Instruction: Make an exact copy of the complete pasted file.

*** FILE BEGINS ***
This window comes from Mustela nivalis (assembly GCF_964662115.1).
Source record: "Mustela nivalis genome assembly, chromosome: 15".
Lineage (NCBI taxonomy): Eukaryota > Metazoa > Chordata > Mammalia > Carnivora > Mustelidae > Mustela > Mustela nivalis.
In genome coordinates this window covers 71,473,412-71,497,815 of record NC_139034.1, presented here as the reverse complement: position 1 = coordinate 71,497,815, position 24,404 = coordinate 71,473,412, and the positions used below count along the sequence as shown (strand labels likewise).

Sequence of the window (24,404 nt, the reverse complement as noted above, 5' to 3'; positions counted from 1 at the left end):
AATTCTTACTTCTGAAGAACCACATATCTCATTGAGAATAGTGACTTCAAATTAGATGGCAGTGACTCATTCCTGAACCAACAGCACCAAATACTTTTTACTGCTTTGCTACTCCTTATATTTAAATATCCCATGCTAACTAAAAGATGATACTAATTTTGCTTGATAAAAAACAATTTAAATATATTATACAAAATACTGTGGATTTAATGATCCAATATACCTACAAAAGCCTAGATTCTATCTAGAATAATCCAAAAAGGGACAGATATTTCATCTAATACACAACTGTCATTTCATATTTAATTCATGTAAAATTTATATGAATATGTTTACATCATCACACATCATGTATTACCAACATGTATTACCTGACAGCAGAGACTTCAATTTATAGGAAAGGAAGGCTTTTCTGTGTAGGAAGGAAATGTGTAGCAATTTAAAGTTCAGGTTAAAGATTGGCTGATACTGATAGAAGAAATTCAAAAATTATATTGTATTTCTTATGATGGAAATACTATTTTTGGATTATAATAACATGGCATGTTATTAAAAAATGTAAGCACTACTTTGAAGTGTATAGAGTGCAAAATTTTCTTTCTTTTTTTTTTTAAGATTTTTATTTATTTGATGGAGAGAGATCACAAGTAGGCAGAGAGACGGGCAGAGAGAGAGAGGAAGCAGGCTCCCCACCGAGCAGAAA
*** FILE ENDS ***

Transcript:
This window comes from Mustela nivalis (assembly GCF_964662115.1).
Source record: "Mustela nivalis genome assembly, chromosome: 15".
Lineage (NCBI taxonomy): Eukaryota > Metazoa > Chordata > Mammalia > Carnivora > Mustelidae > Mustela > Mustela nivalis.
In genome coordinates this window covers 71,473,412-71,497,815 of record NC_139034.1, presented here as the reverse complement: position 1 = coordinate 71,497,815, position 24,404 = coordinate 71,473,412, and the positions used below count along the sequence as shown (strand labels likewise).

Sequence of the window (24,404 nt, the reverse complement as noted above, 5' to 3'; positions counted from 1 at the left end):
AATTCTTACTTCTGAAGAACCACATATCTCATTGAGAATAGTGACTTCAAATTAGATGGCAGTGACTCATTCCTGAACCAACAGCACCAAATACTTTTTACTGCTTTGCTACTCCTTATATTTAAATATCCCATGCTAACTAAAAGATGATACTAATTTTGCTTGATAAAAAACAATTTAAATATATTATACAAAATACTGTGGATTTAATGATCCAATATACCTACAAAAGCCTAGATTCTATCTAGAATAATCCAAAAAGGGACAGATATTTCATCTAATACACAACTGTCATTTCATATTTAATTCATGTAAAATTTATATGAATATGTTTACATCATCACACATCATGTATTACCAACATGTATTACCTGACAGCAGAGACTTCAATTTATAGGAAAGGAAGGCTTTTCTGTGTAGGAAGGAAATGTGTAGCAATTTAAAGTTCAGGTTAAAGATTGGCTGATACTGATAGAAGAAATTCAAAAATTATATTGTATTTCTTATGATGGAAATACTATTTTTGGATTATAATAACATGGCATGTTATTAAAAAATGTAAGCACTACTTTGAAGTGTATAGAGTGCAAAATTTTCTTTCTTTTTTTTTTTAAGATTTTTATTTATTTGATGGAGAGAGATCACAAGTAGGCAGAGAGACGGGCAGAGAGAGAGAGGAAGCAGGCTCCCCACCGAGCAGAAA